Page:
Hartford Courant from Hartford, Connecticut on November 22, 1931 · 54
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Hartford Courant from Hartford, Connecticut · 54

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Sunday, November 22, 1931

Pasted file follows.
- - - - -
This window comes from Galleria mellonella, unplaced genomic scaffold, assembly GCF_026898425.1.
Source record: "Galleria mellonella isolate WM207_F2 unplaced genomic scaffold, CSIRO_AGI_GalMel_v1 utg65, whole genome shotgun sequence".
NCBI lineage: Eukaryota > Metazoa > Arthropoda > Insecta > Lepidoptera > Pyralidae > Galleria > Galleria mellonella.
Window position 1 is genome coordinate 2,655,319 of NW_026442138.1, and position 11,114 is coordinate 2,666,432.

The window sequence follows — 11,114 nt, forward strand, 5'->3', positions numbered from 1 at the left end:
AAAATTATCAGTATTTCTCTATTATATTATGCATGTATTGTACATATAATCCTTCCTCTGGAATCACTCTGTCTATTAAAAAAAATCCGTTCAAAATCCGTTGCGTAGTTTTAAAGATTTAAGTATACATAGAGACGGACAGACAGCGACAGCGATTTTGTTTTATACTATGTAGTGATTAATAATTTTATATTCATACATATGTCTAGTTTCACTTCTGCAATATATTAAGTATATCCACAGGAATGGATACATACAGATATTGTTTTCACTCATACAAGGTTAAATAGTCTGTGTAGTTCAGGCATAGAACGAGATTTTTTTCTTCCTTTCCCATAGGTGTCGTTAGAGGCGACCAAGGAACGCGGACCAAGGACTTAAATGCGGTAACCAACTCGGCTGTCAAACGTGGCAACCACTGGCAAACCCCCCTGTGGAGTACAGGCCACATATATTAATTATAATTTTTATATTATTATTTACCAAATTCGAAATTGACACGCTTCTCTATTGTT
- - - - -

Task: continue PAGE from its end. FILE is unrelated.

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THE HARTFORD DAILY COURXNT: SUNDAY, NOVEMBER 22, 1931. FANCY BOOK. REVIEWS BOOK REVIEWS Book Reviews by Elizabeth N. Case A Clergyman and a Scientist Scrutinize Our Modern Beliefs Conservative Rev. Herbert Parrish and Free-Thinking Julian Huxley Curiously Enough Find Themselves Sharing Common Ground in Thoughtful and Stim ulating Studies WHAT DARE I THINK?: The lenge of Modern Science to Human Action and Belief; Including the Henry LaBarre Jayne Foundation Lectures (Philadelphia) for 19S1 By Julian Huxley, Honorary lecturer in Experimental Zoology. King' College, London; Harper & Brothers, New York and London; $2.50. WHAT IS THERE LEFT TO BELIEVE? By Herbert Parrish; Hol-ston House, Sears Publishing Co., Inc, New York; $250. The coming-together of these two books for review at the same time is interesting, and It seems to tha present writer a curiously significant (XJint that these two writers, Mr. Huxley, the man of pure science, and Mr. Parrish, the, clergyman of a conservative faith, who in his preface declares simply that his own beliefs ere "quite conventional and orthodox in a rather narrow sense" should each present the title of his book In th form of a question. That magnificent militant. Professor Thcmas Henry Huxley, grandfather of Mr. Julian Huxley, would, beyond all doubt, turn in his grave, as the ancient saying goes. If he could, revisiting a transformed world, take up this book of essays by Mr, Parrish, he of the "orthodox" beliefs, and find him stating squarely that Mr. Julian Huxley is "a deeply religious man." Yet so far have we come, by strangely intersecting paths, that a, man of orthodox, conventional beliefs, life Mr, Parrish, and a f reef-ranking man, eminent in science, like Mr. Julian Huxley, find themselves sharing common ground on matters concerning w hich it might be supposed tiiey would stand lncalcuabla distance, apart. For a man whose beliefs are conventional in "a narrow sense," Mr. Parrish reveals an amazing tolerance, an amazing breadth of sympathetic understanding of his fellow men. His 10 essays, severally entitled Basis and Value of Belief in an Outside ln-. fluence; Anthropomorphism; Faith; Prayer. Imagination: Problem of Joy and of Life; Reason and Belief; Self-Corsciousness; Daily Conduct and Religious Value of Relaxation: What is There Left to Beiieve'-are intensely interesting, and may be ! thoroughly enjoyed by the genera! I reader vho isn't deeply concerned with any aspect of religion. Here follow two brief sample extracts frcm the wisdom of the Rev, Herbert Parrish: "We congratulate ourselvet that the ages of persecution a:e over, and well we may. But they are over because people like Voltaire scored them roundly, and were only R eviews JOFTRJE By Raymond Recou'.y; D. Appleton & Co , New York and Lr-ntion : $3. M. R-ymond Recouiv hereof e. a , companion vo.ume to ni FOcn. My , e: iA . f i 1 " " v.,. ...... As with nis vivid study of Marshal orh M. Recou'.v writes ol General joi ire from the standpoint of cose j personal acquaintance, and, as a sudy f vanoui im Don ant phases of the j Great War the pre. only highly Interest'. ?nt work U not g to the genera! reader, but has genuine as well. historic value SIGNAL!? FROM THE STARS Bv j George Eliery Hale, Honorary Ds- i rector of the Mount Wilson Ob- i aen-a'oiy of the Carnegie IrwMtu- , tion of Washington; With j Numerous Illustration; Chsrtes Scrifer.ers Srj. New York and London: $3. Exttniely interesting popular : handbook on "the possibilities of large : telescope " the work of an eminent i authority on solar research. The little volume "j fully illustrated :th photographs ar.d diagrams. UP SHIP' By Lie iHenant-Cam- I mander C.E Rooendahl; DoddMead A: Co. New York; $3. A remarkable per.nal record. , which :V. gain in historic value as the years pass. Commander Rosen-ilahl was recently appointed .captain cl the great ami.-p Akron, and he writes here of hi-, thrilling experience w:t:i the L Ang'-ies. the s:ier.tsd;h. and t.ne Graf Zeppelin. The volume is '. y.i.'.v I'.luftraved with original pfcr.fjr ;' SCIENTIFIC SELF-DBTINCE-By ; W. K. Fairbairn, Superintendent. Shangnai Municipal P"i;ce. Second Degree B:rk Be.t o; Kodak an Jtil-jitsu University. Trv.;ry Jpr. ; Frofuxly Illustrated; The Official " Tert Book for the Shanghai Mini- , c:pa! rolice gne Kor.gKong Police; D. Appltwr fc Co , New York and Jr.iKi', $3 50. A perfectly fascinating bfick. n'th remarkable photographs lli'jitratir.g every movement described. Mr. Doug. 5-i Fairbanks' Preface, which is Dr.r rpirited, and goes stratgtt so the point, includes the following s'ate- ; meet: "W. E. Fairbairn, the ajt:r, 5;a a most extensive anA practical i knowledge of this art. I watt forced o i tome to thJ eonclusloa when I at- j tempted to grapple wi.h him," The Students' Series of Dictionaries: THE STUDENTS' DICTIONARY OF SYNONYMS AND ANTONYMS Compiled from the Best Authorities and Cur.deased by tne Omission of Ohso.cu: and Unlikely Words and Arranged for Fyerv-daj Uaeful-nAs By Lloyd Adams. A. B., M. A, Noble it Noble, New York. An txoellent example of the sort ct Chai-0wer at this late day because the ts ass of mankind was ready to turn on the ecclesiastics who urged them on. Thei are plenty,... who would revive persecution today if they were able. But on, the whole, toleration of opinion is established among civilized people.' "The n-crndescence of the spirit of violent Puritanism in our modem world is an alarming symptom. The old austerity and the crazy asceticism of past ages was fast dying out Then suddenly there broke loose a holy war The impertinence of Prohibition is staggering and unbelievable.... The results in criminality and disrespect for all law threaten the state itself with disruption. Prohibition shows what religion gone wrong can do." Mr. Parrish is blessed with an exceptionally keen and sane intelligence, he is clear and clean-cut in statement, and his literary style is direct and forcible. "What is There Left to Believe?" may not answer its own question to the full satisfaction of aU readers, but no thinking man or woman can listen to Mr. Parrish without definite stimulation of his own powers of independent thought, or without a sense of pleasure In such stimulation. ' Mr. Julian Huxley's seven essays concern'ng "The Challenge of Modern Science to Human Action and Belief." admirably written, for Mr. Huxley has inherited his share of his grandfather's supreme gift of clarity and exactness In exposition deal with the profundities of the problem of human existence, and do so in a way to stir and stimulate the mind of the least instructed layman. Again and again Mr. Huxiey drives straight to the point in discuising phases of conduct with which we are all familiar in our daily lives, as, when he writes, in his chapter on Scientific Humanism that "Self-sacrifice and asceticism can be experienced as of the utmost value: so can self-expression ot the fullest satisfaction of bodily needs. I: is very difficult, however, or some people to think that they or any one else can be genuine n deliberately practising what are loosely called self-denial and self-tndul-nence at different times. So long, however, as the impulse to either i genuine, both can be of value, and n is often only the demon of consis vncy which prevents us from aehiev i-ig the needed genuineness of im- sul.se." Read in connection with each other, Mr. Huxley's and Mr. Pa Irish's two boons gain Individually, and it is to be hoped that many readers will make the experiment of their direct companion. Brief in manual which instantly makes itself indispensable as a desk book far lite rary workers, business men and wo- w w 6trike. the keys of a tvMwntfr Care!ullv and convenient- ; '.y planned for practical use, and most sat lsfoc Lirl! y com prehensl ve. i very good reading they are. Quite THE UNIVERSE WITHIN US: AUiflerem from Scott was Jane Aus-Scienutic View of God and Man ; ten. the first, but unhanDllv not the By R. O. P. Taylor, Vicar of Rlng-jitet, of cur great female novelists, wood. Hants: Late Provost of Gum- ; she wrote stones about ordinary mid-brae; Richard R. Smith. Inc., Newt die-claw people like ourselves. An-ort; $2, gela, and her young ladies compare SympaUwtic and impressive discus?; favorably with the modern flapper. sion of the eternal mysteries; a book! to interest every intelligent layman. THE SEX FABLE: A Play By Ed-cuard Bnurtiet; English Text by Jane Kinton: Brentano', New York; Here i an English translation of si French play, which reads like original i work; witty as Somerset Maugham ! and even more cynical The full cast! of "The Sex Fable," as now plavirg at the Henry Miller Theater in New ; York, is given, and the play makes ! extremely entertaining reading. FLIGHT INTO DARKNESS Bv Ar-! tiiur Schmtfcer; Translated bv WU-1 Ham Ajirake; Simon & Schuster. ' New Yors; 2. A typical Schtutrier novel, brilliant- ly translated by Mr. W A. Drake. A; darkling, dexterous study in morbid I , psychology, set in a background oi sniart continental society. THf SCANDAL AND CREDULFriES ' OF JOHN AUBREY Edited by: Jonn Colter; with engravings bv j 3k;en Ka; ; I Appleton A. Co. New York; $2 50. ! A drliciously edited miM-ellanv from i the writings of that remarkable ?v- j fr.teenth-eentury "characler," Mr j John Aubrey, one of the world s great; gossips, and a sort of pintual cousin ! '. the immortal Samuel Pr-pys Mr. I Collier is me ideal editor for a volume' of selections frcm Aubrev. and his- Int!oduct:on. witty, penetratire gnrman. It is not so . . .oudont rurulv sympathetic sets the' reader'" triM y buying sailors beer, in the exact mood for thoroucn en- 1 Yo" have to go after them yourself." ryment of the selections themselves I Then authemlc stories then, have HIGH HATS AND LOW BOWS-By El.ery Walter; Foreword by William Lyon Phelps; IUitrated; G. P. Put-nam' Sons, New York and London; $3. Professor Phehj writes a charac- j teristically friendly foreword to this i record of courntif and gaiety of splr- it under a heavy physical handicap. With h: one !g ht-.ii hw crutches the j young Elierv Wniter dashes sbovit Eu-j rope, is gi; :uus;y received by cele-j bnties of all oru. including Hts Huli-jness poje P:..s hnnueii. and writes of j hi e xperli'iicef. with a joyous enthuui- asm and a buoysj.t swd humor which i he is able to cuey straight to his i reader. Entertaining New Volumes of Essays A CONVERSATION WITH A CAT And Others By Hilalre Belloc; Harper & Brothers, New York and London; $2.50; VISIBILITY GOOD: Essays and Ex cursions By E. V. Lucas; J. B. Lip-pincott Co., Philadelphia; $2. Two delightful books, each by a master of the delicate art of the fa miliar essay on any subject, or any phase ot any subject, that you please. There are 59 papers in Mr, Belloc's "A Conversation With a Cat," and the subjects of them Include The Sources of the River Seine, the art of mixing Omelettes, Charles Brandon, Duke of Suffolk, Dean Swift this being a superbly efficient and also a penetratingly sympathetic commen taryLengthy Titles, and Thinking. There lives no more consummate master of English prose than Mr. Belloc; his fine, marching style has body, and power, a splendid clarity, and a beautifully exact sense of literary values, of artistic proportion. "A Conversation with a Cat" is a book like its predecessors, "On Something." "On Everything," "On On Nothing," "Hills and the Sea," and the rest to welcome as a rewarding companion, and to mark, if you have the happy marking habit, on eVerv page. ' Mr. Lucas's "Visibility Good" is made up of twenty-five essays, all of which, with a single exception, originally appeared either in Punch or the (London) Sunday Times; but, says Mr. Lucas, in a brief Note, "everything has been revised and often extended." Mr. Lucas ranges over as wide a field as his distinguished senior, Mr, Belloc, writing with special charm about -certain storied London Squares about Noise, about Maximum and Minimum, and, in response to a challenge from a youthful kinsman, about Custard; all making a thoroughly charming book, as indeed any book by Mr. Lucas is bound to be. Choice between "A Conversation with a Cat" and "Visibility Good" is o difficult, and each book comes so close to perfection in its delightful kind, that the reader would do well to possess' himself of both volumes, for each Is preeminently a book to own, and to keep Intimately at hand. A musing vjiuae 10 English Literature SHAKESPEAR E AND THAT CRUSH: Being Angela's Guide to English Literature By Richard Daik; With Illustrations by Thomas Derrick; The Oxford University Press, New York: $1.50. Mr. Richard Dark's "Guide to English Literature'' is & delectably amusing piece of work, but Mr. Thomas Derricks illustrations are nothing less than triumphs of graphic wit. One or more of Mr. Derrick's drawings adorn every page of this little book, and each is a separate, entire and perfect joy to the beholder. Here is a brief excerpt from Mr. Dark's chapter on The Romantic Revival: "Sir Walter was also a poet, though hardly in the same sense as Wordsworth or Keats; that if, he was not always taking his soul out and wiping it and putting it back again, or sighing for lodgings with a sea view and claret-cup and death and things like that. He just threw off a lew thousand lines of brisk stuff about some of the more abandoned Scottish Border families, etc., and Vou should get to know thee girls." The illustrations to Mr. Dark's ! "Guide" cannot be quoted, but the ' reader of this brief, inadequate, but enthusiastic notice, may rest assured ; that they are screams, and worth ' the price of the volume twice over. Rousing Sea Y arns SEA DOGS OF TODAY By A. J. Vtllie.j.. Henry Holt ft Co., New York; $2 50. Mr. Aliin Villlcrs, author of Uiose rousing personal records of sea ai-venture. "Falmouth for Orders," and "By Way of Cape Horn," has done a stood woi k in collecting these narrative of netual sea experience in model n days. Mr. Vi'.Hers felt that "there was yet. some good 'copy' and romance In tlie sea, that nobody was "V.m, although It was to be had for the leathering today" and he set out to gather it; not always an easy task, for. says Mr. Villiers "Seafarers real .seafarer.4 are not articulate, not of a literary frame o: mind. . . True, they spin good yams; but only in the foc sle. where the company is appropriate and understands." And Mr. Villiers continues "Ashore persons have an idea that a few beers bought for him at any public-house ibut preferably one with a hip model or two in it, and a screeching cocka- tooi will open the mouth of any r.aji- been gone after by Mr. viuiers, ana retold by him, so tar as possible In the narrators' own words. They are aU tales worth the telling and worth the reading, and they ar illustrated with many striking original photographs. THE ROCK AND THE RIVER: A Romance of Quebec By Ralph Connot: Dodd, Mead & Co, New York; $2. A dramatic and effectively told romance of early nineteenth-century Quebec, at the period Just preceding the War of 1812; by one of the most popular and best-loved of contemporary novelists, the author of "The Say j Pilot." and "The Man from Glen- gilrtV-" Thornton Wilder, whose new is published jointly by Coward-M cCann and the Yale Unioersity Press. ' Book Notes N At last the long-awaited October number of The Theater Guild Magazine has made its appearance. I had grown self-conscious in repeatedly asking for It at my accustomed magazine counter, and finally secured my copy at an unfamiliar place, but it proves a banner number, and worth waiting for. There is a very striking full-page photograph of Eugene O'Neill, a man of genius whose appearance doesn't come as an anticlimax to anticipation. Mr. O'Neill has the face of a twentieth-century Hamlet which is, after all, pretty much what he actually is. Mr. Mark Van Doren's critical review of the Shaw-Terry correspondence Is one of the best that I have seen, and the magazine itself appears with a radical change in its outer appearance, for the cover, instead of carrying the accustomed decorative design in color, gives a very effective photograph of two of the Guild's leading players, Lynn Fontanne and Alfred Lunt. Cape and Smith have issued a reprint of Mrs. Belloc'g super-thriller "The Lodger," a book which Mr. Edmund Pearson has declared to be ' the best novel about murder written by any living author." "The Lodger" sold over half a million copies on its first appearance 18 years ago, and has been a steady seller in the low-priced reprint Issued a few years later. In the sinister figure of Mr. Sleuth, the "lodger," Mrs. Belloc Lowndes embodies the characteristics of two actual murderers who terrorized London 40-odd years ago; the unknown monster popularly nicknamed Jack 1 the Ripper, a savage killer of wretched women of the streets, whose identity was never officially disclosed, and Dr. Neill Cream, who in the spring of 1892 the year of the ghastly Borden murders in Fall River.' was in Mr. Pear- son's graphic phrase "roaming about the dark streets of London, grotesque in his high hat and sober professional clothes, but venomous as a puff-adder." Dr. Cream disposed of his victims, also drifting women of the streets, by poison, but Mrs, Belloc Lowndes's "lodger," while his dress and general appearance are plainly based on that of Dr. Cream, is a killer after the manner of Jack the Ripper. Mrs. Belloc Lowndes has many a clever and absorbing novel of murder most of them founded upon actual crimes to her credit, but I think there can be little doubt that "The Lodger," and "The Chink In the Armour." mark the high points of her achievement thus far. "The Chink in the Armour" is in sharp contrast to 'The Lodger." in its scene, a picturesque gambling resort, very near Paris; In its murderers, a brace of them this time, husband and wife; and in their victims, but the tale is genuinely thrilling, and some readers prefer it to "The Lodger." A particular fascinating article in Theater Arts Magazine for November is "Aliens a TOpera Franca by Elisabeth Black, a gossiping. Intimate, personal remmiscense of the old French Opera House in New Orleans, illustrated with clever drawings by the author, and with fine photographs of the exterior and the auditorium of the dignified and historic building which was burned down in 1910. In the excerpt from the New Orleans Times-Picayune, quoted by Mrs. Black as motto for her paper, we read that, with the destruction of the Opera House "The heart of the old French Quarter has stopped beating." Among the specially attractive photographs In the Nevember Theater Art, ara a highly decorative itudy of Miss Irene Bordont In "The Improper Duchess." the play in which Miss Bordoni appeared recently in Hartford, and which Is still running, a continuing second -season success, on the London tge; and a group from the Russian tory-dratna, 'The i Queen of Spades," to be presented by i Nikita PaliefJ during ti coming eai book, "The Lo'ns Christmas Dinner," son. Mr. John Anderson and Mr. Virgil Geddes contribute a brace of studies of Eugene O'Neill, studies which, in their sophomoric pomposity are almost ludicrously inadequate to their theme. Miss May Wynne, author of "The Masked Rider," a picturesque eighteenth-century romance for young readers, recently noticed in this department, is a welfare worker in charge ot St. Luke's Mission in London's East End. Miss Wynne, who Is well known in England as a writer of children's stories, though 'The Masked Rider" is the first of tier books to be published in this country, gives all royalties from her writings to help carry on this fine philanthropic! work. Putnams, at 2, West 45th Street, have just held what Is believed to be the first bookstore auction ever held in the United States. In England and on the continent leading bookstores have held such auctions regularly, and there is, it appears "a venerable tradition attaching to the custom." It seems extraordinat i to me that book auctions were not established here long ago, and they would, I should suppose, prove stimulating and attractive to book lovers. end of direct benefit to trade. There is always something exciting about an auction, and I, for one, hope that this pioneer action by the house of Putnam may bear fruit In many quarter?. A Lively Study of The Literary Mind THE LITERARY MIND: Its Place in an Age of Science By Max Eastman; Charles Scribner's Sons, New York and London; $2.50. Agree or disagree as you may with Mr. Eastman and you are more than likely to do both in the course of a single one of his pages you will never find him dull. Stimulation follows the. reading of anything written by Mr. Eastman as Inevitably as from the drinking of a cocktail. "The Literary Mind" is made up of 14 essays, divided Into five parts The March of Science; Literature on the Defensive; Literature in Retreat; Toward a Science of Literature; The Future of Literature; while Mr. Eastman declares, in his Preface, that, this being a volume of essays on contemporary literature, any one of them may be read separately, he states that it Is also "a book about the relations between literature and science, and the essay-chapters are threaded upon a definite argument." There is also included in the volume a Note on I. A Richards' Psychology of Poetry, and the Notes and References are characteristically enlightening and suggestive. It Is always a definite Intellectual experience to read a book by Mr. Eastman; if he often stirs his reader'! controversial potentialities to boiling point, again and again he soothes htm through the delicious satisfaction of finding his own cherished convictions expressed with an Infinitely finer grace and force than he can himself command. Mr. Eastman writes about modern poetry; about the "New Humanists"; about certain unpleasant literary highbrows, and certain other still more unpleasant literary Mow-brows. He is master of a peculiarly deadly and wholly individual Irony; he i a keen, perceptive, and therefore at times sympathetic critic, and all that he has to say concerning the literary mind and its place in an age of science, make ef entertaining and as rewarding reading as ha appeared from an American critic this season. Young Hawk and His Pony." by Harriet Salt; Macrae-Smith Com- oanv. Philadelphia: $1.50 Galsworthy Play Tardily Printed THE ROOF: A Play In Seven Scenes By John Galsworthy; Charles Scribner's Sons, New York; $1. A brief prefatory note by Mr. Galsworthy, dated March, 1931, explains that delay in theatrical production of "The Roof" in the United States accounts for this "tardy printing of the"play's text" and Mr. Galsworthy adds: "Now that, at last, it appears in American book form, there is nothing whatever that I want to say about It, except that I originally called the play 'Pagoda'.; abandoned that title because it had already been taken, and called it 'Fire'; abandoned that titlo because it also had already been taken, and called it 'The Roof." 'The Roof," now just opening on Broadway, was originally produced in London two years ago, in early November, 1929, and was published in England at the same time. The present American edition gives the full cast of the London production. As a reading play "The Roof" proves vivid and arresting, but it falls into a different class from that in which "The Silver Box," "Loyalties," "Justice," and, preeminently, Mr. Galsworthy's masterpiece, "Strife," belong. "The Roof" is, primarily, a modern morality play, as was "Es cape," but it is less intensively ap pealing than that moving stud? In man's inhumanity to man." "The Roof is concerned with a group of people trapped in a hotel fire, and they are shown, in all the dramatic contrast of their varied characters, under th fear of immediate and terrible death. The hard-boiled cynic of course proves himself the supreme hero, and dies game The dialogue is very typical Galsworthy, and the characters aTe boldly drawn, with all a veteran's skill in gaining his effects. New Books Received "The Long Christmas Dinner," by Thornton Wilder; Coward-McCann, Inc., New York; $2,50. "Zealots of Zion.'by Foffman Bir-ney; Perm Publishing Company, Philadelphia; $350. "The Happy Parrot," by Robert W. Chambers; D. Appleton & Company, New York; $3.50. "A Book of Days," by Christopher Morley; The John Day Company, New York. "Diary of a Provincial Lady," by E. M. Delafield; Harper & Brothers, New York; $2.50. "Black Hawk's lYail," by Margaret Bloom; Laidlaw Brothers, Chicago; $1.50. "The Gynga Chief," by Carlt Etlar; Dorrance & Company, Philadelphia; $2.50. "President and Chief Justice," by Francis McHale; Dorrance Si Company, Philadelphia; $3. "The Little Maelstrom," by A. M. Fleming; Meador Publishing Company. Boston; $2. "The Amazing Adventures of AU," by Maud Lindsay; Lothrop, Lee & Shepard Company, Boston; $2. "Hemmingway Town," by Raymond Osborne; Meador Publishing Company, Boston; $1.50. "Lure of a Dream," by Neil K. Reld; Meador Publishing Company, Boston; $2. "Land of Wonder and Fear," by F. A. Mitchell-Hedges; The Century Company, New York; $4. "Mayflower Heroes," by Gleason L. Archer; The Century Company, New York; $3. "Promiscuous," by Dora Macy; Brentano's New York; $3. "The Wisdom of Wu Ming Fu." by Stanwood Cobb; Henry Holt 6c Company, New York. 'Yankee Ships in Pirate Waters," by Rupert Sargent Holland; Macrae -Smith Company, Philadelphia; $3.50. "King Albert in the Great War." by Lieutenant-General Galet; Houghton Mifflin Company, Boston; $6. "More Solitaire," by Paul W. Kearney; Jonathan Cape it Harrison Smith. New York. "A Program for America," by Will Durant; Simon & Schuster, New York; $1.25. "Better Left Unwed." by Hazy. Princess cl Guess; The Mohawk Press, New York: $1. "Please Stand By,' by Madeleine Loeb anl David Schenker; Mohawk Press, Inc.. New York; $2. " "The House of Connelly and Other Plays," by Paul Green; Samuel French, Pub., New York; $2.50. "The Philosopher's Murder Case," by Jack R. Crawford; Sears Publishing Company. Inc., New York; $2. "Everybody's Book of Numbers," by torna Fantin; Brewer, Warren Ai Putnam. New York; $1.50. "Slaves Today," by George Schuyler; Brewer, Warren Si Putnam, New York; $2.50 "Beyond the Pyrenees," by Marcel Aurousseau; Alfred H. King, Pub., New York; $3.50 "Joyour Peggy," by Lillian Grace Copp; Cupnles & Leon Company, New York; ti.50 "Our Superconscious Mind," by Edith Lyttleton; D. Appleton sXom- j pany, Ne Y ork r $2.50. ' "Trench Artillery," by Major P. H. Ottosett; Lothrop, Lee it Shepard ! Company. Boston; $3. "An Eaitor Look At Russia," by Ray Long; Ray Long and Richard Ri. Smithnc New York; $1. "The Almond Tree." by Grace Zar-ing Stone; The Book League of America. 100 Fifth Avenue. New York "What Is There Left to Believe?" by Herbert Parrish: Sear Publishing Company, New York: $2,150. "No Errant Wind." by Eliza Wlllcts; Sear Publishing Company, Inc, New York: $1. "Stepping Westward," by Laura E. Richard: D. Appleton St Company, New York; $3. "Science Today." edited bv Watson Davis; Harcourt, Bract & Company. New York; $2.50. "The Left Bank," by Elmer Rlre: Samuel French. New York: $2. "Highlights A Cartoon History of thi Nineteen Twenties." by Rolitn Four New Volumes of Poetry 'Offer Moments of Lyric Beauty , 'Best Poems of 1931 Selected by Thomas Moult Prove Disappointing, But Latest Works of Olga ErbsIocR Muller, Margaret Emerson Bailey and May Lewis Are Rewarding THE BEST POEMS fn 19S1R.ll ed by Thomas Moult; Decorated by Elizabeth Montgomery; ' Harcourt Brace & Co., New York; $2.50. CHILDREN OF THE SUN Poems by Olga Erbsloh Muller; Brentano's, New York; $2. WHITE CHRISTMAS By Margaret Emerson Bailey; G. P. Putnam's Sons, New York and London; The Knickerbocker Press; $2, RED DRUMMING IN THE SUN By May Lewis; Alfred A. Knopf, New York; $2. Ten years have passed, writes Mr. Moult In his Introduction to "The Best Poems of 1931," since the appearance of the first volume of his annual anthology, The artistic worth of the verse chosen by Mr. Moult has varied from year to year, but few at least in the opinion of the pres ent writer pf the preceding volumes have struck so low a general average of accomplishment as the present. It may fairly be said that, while none of the verse included In "The Best Poems of 1931" fails to reach an adequate -literary competence, there Is not to be found in the entire rnllAc. tion a single poem of definite distinc tion. .asy, agreeable verse, yes; but no more than that. Mr. Moult has made his choice pretty evenly between British and American poets, and such well-known writers as John Galsworthy, Sara Teasdale. W. H. Davie Dorothy Parker, Alfred Noyes and W. .tsenet contribute to his anthology. In his Introduction Mr. Moult pays tribute to the memory and the lovely act of the lamented Katherine Tynan, and one of the high lights of this rather dimly illumined collection is her characteristic and musical poem, entitled "Green Trees." As is usually the case, even with more richly endowed poets than Mrs. Muller, it Is not the long, carefully elaborated poem, entitled "Phaeton." the opening poem of "Child of the Sun." which best reveals her slender but genuine poetic gift, but rather her fervid and haunting lyrics, here presented as "Moods," of nature, love, will and thought. Certain of the Legends and Tales also walk in beauty, and reveal ji fine reminiscent sense ot the authentic ballad rhythm as in the opening stanza of the poem called "Old Song" , 'Twas many a mile from town to mart Afar over heath and lea That a fair maid roamed with a sad and heavy heart On the cliffs by the wild, deep sea. We are told that Mrs. Muller's volume of less than one hundred, pages covers the work of 13 years; this is good hearing. A something of old-world permanence, of leisure intelligently valued, a sense of delving below the surface, is implicit in these poems over which the writer has been content to work with such deliberation. There follows here a two-stanza lyric from the section "f her book Kirby; William Farquhar Payson, New York; $4.50. , "Goals," by H. W. Hurt; Murrayi Book Corporation, New York. "Afterwards," by Herman J. Schick; The Stratford Company, Boston; $1.50. "Oh . Yeah"? compiled W Edward Angly; The Viking Presf Nqw York; $1. ' ' - "Marriage at the Crossroads," by Dr. Wilhelm Stekel; William Godwin. Inc.. 100 Fifth Avenue, New York; $2. "Successful Living in This Machine Age," by Edward A. Filene; Simon & Schuster. New York; $2.50. "Joy Street," by Clifton Cuthbert; William Godwin, Inc., New York; $2. ' "Sociology," by Ernest R. Groves; J. B. Lippincott Company, Philadelphia; $1. "Righteous Indignation." by the Secretary: The Cosmopolitan Press, 39 East 28th Street, New York. "The Picture x of Dorian Gray," dramatized by Marion Mills Miller; Henry Harrison, Pub., New York; $2. "Footsteps," by Georgiana Bole King; Henry Harrison, Pub., New York; tl.EO. "Village and Open-Country Neighborhoods," by Walter A. Terpenning; The Century Company, New York; t. "Broken Earth," by Maurice Hindus; Jonathan Cape and Harrison Smith, New York; $3. "Clarence Darrow," by Charles Yale Harrison; Jonathan Cape and Harrison Sm'th. New York; $3. "Zodiak." by Walther Eidlltz: Harper and Brothers, New York: $2.50. "The Sheriff of Chispa Loma," by Every Book Mentioned on this Page Obtainable at Fox's These book are either in stock or will be promptly ordered for you. NAME .'...' CITY .STATE Check the book on thi page end tend entire page your order. Ocalled by Mrs. Muller. Moods of Thought: Reflection. At my feet the whole day long Little children played about: One would give a little song, One would give a little shout, One would beg of me to play With a foolish little toy! Yes, they wasted all my day And my heart is full of joy! "White Christmas" Is the first volume of collected poems by a writer whose work has been recognized with an eager welcome by many a poetry lover. A clean-cut, insistent individuality strikes the keynote of these frosty poems by Miss Bailey, which carry a suggestion of the Wessex verse of Thomas Hardy. Here is a voice which calls, bringing the' hearer to a sudden pause, in which he listens. Few of these poems fill more than a page, and every page is a challenge to quotation; but one only can be chosen, and0xt it be this: Wiseacre. Only a gardener who leans on my gate; Only an old man nodding his pate: "Frost came early though spring came late." But I who have better cause to remember The Chastening of frost in early September, t Reply to the old man who leans on my gate, Say to the old man nodding his pate: "Frost comes early when spring comes late." Professor Erskine states no more than simple fact in declaring that Miss May Lewis is possessed of "the true lyric gift." Miss Lewis's curiously named sheaf of poems, "Red Drumming In The Sun," the title being taken from one of her own poems, called "Rhythm," is a book completely out of the beaten track of the minor-poet;-and certain of the poems reveal a feeling for nature, for the message of mists, of streams and showers, of meadows, woods and flowers, which carries swift and straight to the responsive reader.' Several years ago I came upon a poem by a writer whose name was unknown to .me, which struck me with the keenness of a dagger thrust; I typed its two stanzas and pasted the poem on the flyleaf of one of my mast cherished anthologies, The other day I re-discovered it in the pages, of "Red Drumming In The Sun," and it follows here: ' " Passer-By, He jostled through the crowded ' train, So grey of face, One glance showed death was following him Swift pace for pace. Oh, Sun, be quick! shine on him now! Be warm! be kind! Another" week you 11 search for him Search, and not find. Charles H. Snow; Macrae-Smith Company, Philadelphia; $2. "Exit Simeon Hex,'; by J. M. Walsh: Brewer, Warren Si Putnam, New York; $2. "Black Frontiers," by Sam Kemp; Brewer, Warren Sz Putnam, New York; $3. "Young Man in Leather," by Pitt L. Fitzgerald; Macrae-Smith Company, Philadelphia, $2. "Candles in the Night," by Amy Crocker Lelghton; May & Company, Boston; $2. "Just a Letter and Other Poems," by William Ambrose Henderson; May & Company, Boston; $2.50. "Constantinople," by George Wharton Edwards: Penn Publishing Company, Philadelphia. "The Mystery of the Creeping Man" by Frances Shelley Wees; Macrae-Smith Company, Philadelphia; $2. "Elegy in a Country Church-Yard," by Thomas Gray; E. P. Dutton 5s Company, New York: $3.75. "Manhattan "Side-Show," by Kon-rad Bercovici ; The Century Company, New York; $4. "Poems and Letters of Howard "Bud' Gilson"; Meador Publishing Company, Boston; $1,50. "Everyman and His Common Stocks," by Laurence H. Sloan; Whittlesey House. New York; $250. "Karl's Wooden Horse," by Annie Bergmann and Lois Donaldson; Laidlaw Brothers, Chicago; $1, "When Washington Was Young," by Mabel Ansley Murphy; Laidlaw Brothers, Chicago; $1.50. "Free Wheeling," by Ogden Nash; Simon Aj Schuster, New York; $1 73. G.FOX & Q u z STREET r